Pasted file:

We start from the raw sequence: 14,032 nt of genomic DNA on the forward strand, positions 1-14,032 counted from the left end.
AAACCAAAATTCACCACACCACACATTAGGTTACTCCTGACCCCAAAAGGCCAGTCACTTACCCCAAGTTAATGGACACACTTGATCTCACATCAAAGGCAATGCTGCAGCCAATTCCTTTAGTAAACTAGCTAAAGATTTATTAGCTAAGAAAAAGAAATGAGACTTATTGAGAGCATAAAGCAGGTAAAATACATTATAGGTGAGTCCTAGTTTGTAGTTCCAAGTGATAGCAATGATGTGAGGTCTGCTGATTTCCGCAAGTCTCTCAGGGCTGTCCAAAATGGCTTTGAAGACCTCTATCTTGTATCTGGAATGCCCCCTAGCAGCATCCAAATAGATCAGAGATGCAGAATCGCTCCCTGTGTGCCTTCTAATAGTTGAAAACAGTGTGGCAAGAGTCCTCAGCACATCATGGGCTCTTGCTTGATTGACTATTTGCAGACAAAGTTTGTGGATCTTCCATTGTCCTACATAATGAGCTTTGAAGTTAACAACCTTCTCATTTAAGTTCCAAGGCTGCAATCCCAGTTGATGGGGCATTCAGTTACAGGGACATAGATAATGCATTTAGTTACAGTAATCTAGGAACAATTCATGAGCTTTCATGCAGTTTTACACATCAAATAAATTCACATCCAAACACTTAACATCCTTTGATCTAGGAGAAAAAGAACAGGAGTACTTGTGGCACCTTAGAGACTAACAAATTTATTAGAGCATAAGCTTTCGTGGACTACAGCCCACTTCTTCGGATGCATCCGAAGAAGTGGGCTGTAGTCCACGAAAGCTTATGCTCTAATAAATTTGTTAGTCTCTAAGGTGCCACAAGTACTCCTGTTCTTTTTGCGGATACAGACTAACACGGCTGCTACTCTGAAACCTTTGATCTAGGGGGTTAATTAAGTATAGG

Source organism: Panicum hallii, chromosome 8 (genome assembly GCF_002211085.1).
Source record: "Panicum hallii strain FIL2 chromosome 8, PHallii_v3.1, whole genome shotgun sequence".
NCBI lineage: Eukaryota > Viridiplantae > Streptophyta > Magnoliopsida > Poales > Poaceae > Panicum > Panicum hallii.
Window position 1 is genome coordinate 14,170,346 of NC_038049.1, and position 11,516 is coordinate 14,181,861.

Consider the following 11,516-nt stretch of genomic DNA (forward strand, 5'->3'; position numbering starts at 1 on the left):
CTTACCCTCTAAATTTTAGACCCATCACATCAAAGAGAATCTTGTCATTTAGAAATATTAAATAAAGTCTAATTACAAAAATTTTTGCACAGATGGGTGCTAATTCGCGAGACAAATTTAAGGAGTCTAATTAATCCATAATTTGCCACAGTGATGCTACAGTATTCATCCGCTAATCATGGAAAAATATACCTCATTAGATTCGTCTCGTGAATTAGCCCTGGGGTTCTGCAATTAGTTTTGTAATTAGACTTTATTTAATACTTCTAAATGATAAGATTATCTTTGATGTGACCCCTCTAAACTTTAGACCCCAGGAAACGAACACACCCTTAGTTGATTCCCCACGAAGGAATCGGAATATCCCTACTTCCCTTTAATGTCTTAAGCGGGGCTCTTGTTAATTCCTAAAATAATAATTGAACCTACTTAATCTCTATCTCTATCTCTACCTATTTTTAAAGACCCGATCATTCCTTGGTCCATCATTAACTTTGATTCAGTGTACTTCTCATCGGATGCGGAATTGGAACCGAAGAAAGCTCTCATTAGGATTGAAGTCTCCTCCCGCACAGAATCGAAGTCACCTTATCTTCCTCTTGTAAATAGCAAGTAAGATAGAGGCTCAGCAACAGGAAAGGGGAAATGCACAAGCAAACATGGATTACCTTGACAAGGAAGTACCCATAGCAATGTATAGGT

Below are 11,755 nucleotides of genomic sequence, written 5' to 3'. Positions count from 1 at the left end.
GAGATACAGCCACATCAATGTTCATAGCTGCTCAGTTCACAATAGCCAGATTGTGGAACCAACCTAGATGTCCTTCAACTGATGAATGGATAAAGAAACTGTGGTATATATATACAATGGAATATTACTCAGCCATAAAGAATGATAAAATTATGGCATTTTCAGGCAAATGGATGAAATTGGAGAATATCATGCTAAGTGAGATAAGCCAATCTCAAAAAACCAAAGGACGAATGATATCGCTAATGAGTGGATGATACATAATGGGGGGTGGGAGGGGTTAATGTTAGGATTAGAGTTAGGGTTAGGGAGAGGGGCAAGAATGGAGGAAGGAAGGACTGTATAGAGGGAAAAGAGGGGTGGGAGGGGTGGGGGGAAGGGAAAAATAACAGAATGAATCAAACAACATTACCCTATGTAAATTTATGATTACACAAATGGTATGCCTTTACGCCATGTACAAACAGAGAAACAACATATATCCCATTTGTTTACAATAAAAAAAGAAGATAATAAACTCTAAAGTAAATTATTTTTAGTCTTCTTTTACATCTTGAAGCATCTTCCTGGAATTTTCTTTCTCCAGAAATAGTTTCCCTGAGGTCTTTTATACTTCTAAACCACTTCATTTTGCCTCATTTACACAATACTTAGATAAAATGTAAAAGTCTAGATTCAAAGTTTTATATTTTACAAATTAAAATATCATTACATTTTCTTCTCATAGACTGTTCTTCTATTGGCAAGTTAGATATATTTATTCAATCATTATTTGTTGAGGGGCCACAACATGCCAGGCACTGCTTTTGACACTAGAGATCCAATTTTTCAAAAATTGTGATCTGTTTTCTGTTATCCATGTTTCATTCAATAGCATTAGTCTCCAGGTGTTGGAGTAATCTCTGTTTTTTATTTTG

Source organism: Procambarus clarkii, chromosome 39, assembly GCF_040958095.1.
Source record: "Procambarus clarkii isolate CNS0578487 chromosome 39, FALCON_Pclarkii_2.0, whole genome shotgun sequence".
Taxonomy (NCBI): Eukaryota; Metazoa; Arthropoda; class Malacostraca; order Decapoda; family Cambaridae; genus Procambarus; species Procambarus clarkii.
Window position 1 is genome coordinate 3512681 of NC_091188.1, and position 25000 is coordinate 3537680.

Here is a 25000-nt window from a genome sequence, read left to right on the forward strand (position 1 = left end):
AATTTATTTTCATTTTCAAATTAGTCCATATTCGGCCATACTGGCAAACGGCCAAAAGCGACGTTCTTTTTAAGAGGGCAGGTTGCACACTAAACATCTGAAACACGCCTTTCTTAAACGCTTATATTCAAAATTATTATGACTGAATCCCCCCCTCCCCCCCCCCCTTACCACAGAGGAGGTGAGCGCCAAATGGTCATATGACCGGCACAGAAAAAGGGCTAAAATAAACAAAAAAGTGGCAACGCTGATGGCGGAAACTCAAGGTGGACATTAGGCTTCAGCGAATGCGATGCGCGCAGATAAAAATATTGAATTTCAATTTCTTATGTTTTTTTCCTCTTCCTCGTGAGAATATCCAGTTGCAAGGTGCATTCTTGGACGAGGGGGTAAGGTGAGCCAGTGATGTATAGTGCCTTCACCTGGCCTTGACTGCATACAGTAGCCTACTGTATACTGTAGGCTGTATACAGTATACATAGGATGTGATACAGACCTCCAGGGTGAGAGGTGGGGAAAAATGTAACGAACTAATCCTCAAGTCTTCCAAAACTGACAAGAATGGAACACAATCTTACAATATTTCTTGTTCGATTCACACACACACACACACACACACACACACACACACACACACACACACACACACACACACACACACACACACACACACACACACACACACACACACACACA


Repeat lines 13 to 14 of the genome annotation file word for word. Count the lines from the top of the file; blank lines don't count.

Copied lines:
Taxonomy (NCBI): Eukaryota; Metazoa; Arthropoda; class Malacostraca; order Decapoda; family Cambaridae; genus Procambarus; species Procambarus clarkii.
Window position 1 is genome coordinate 3512681 of NC_091188.1, and position 25000 is coordinate 3537680.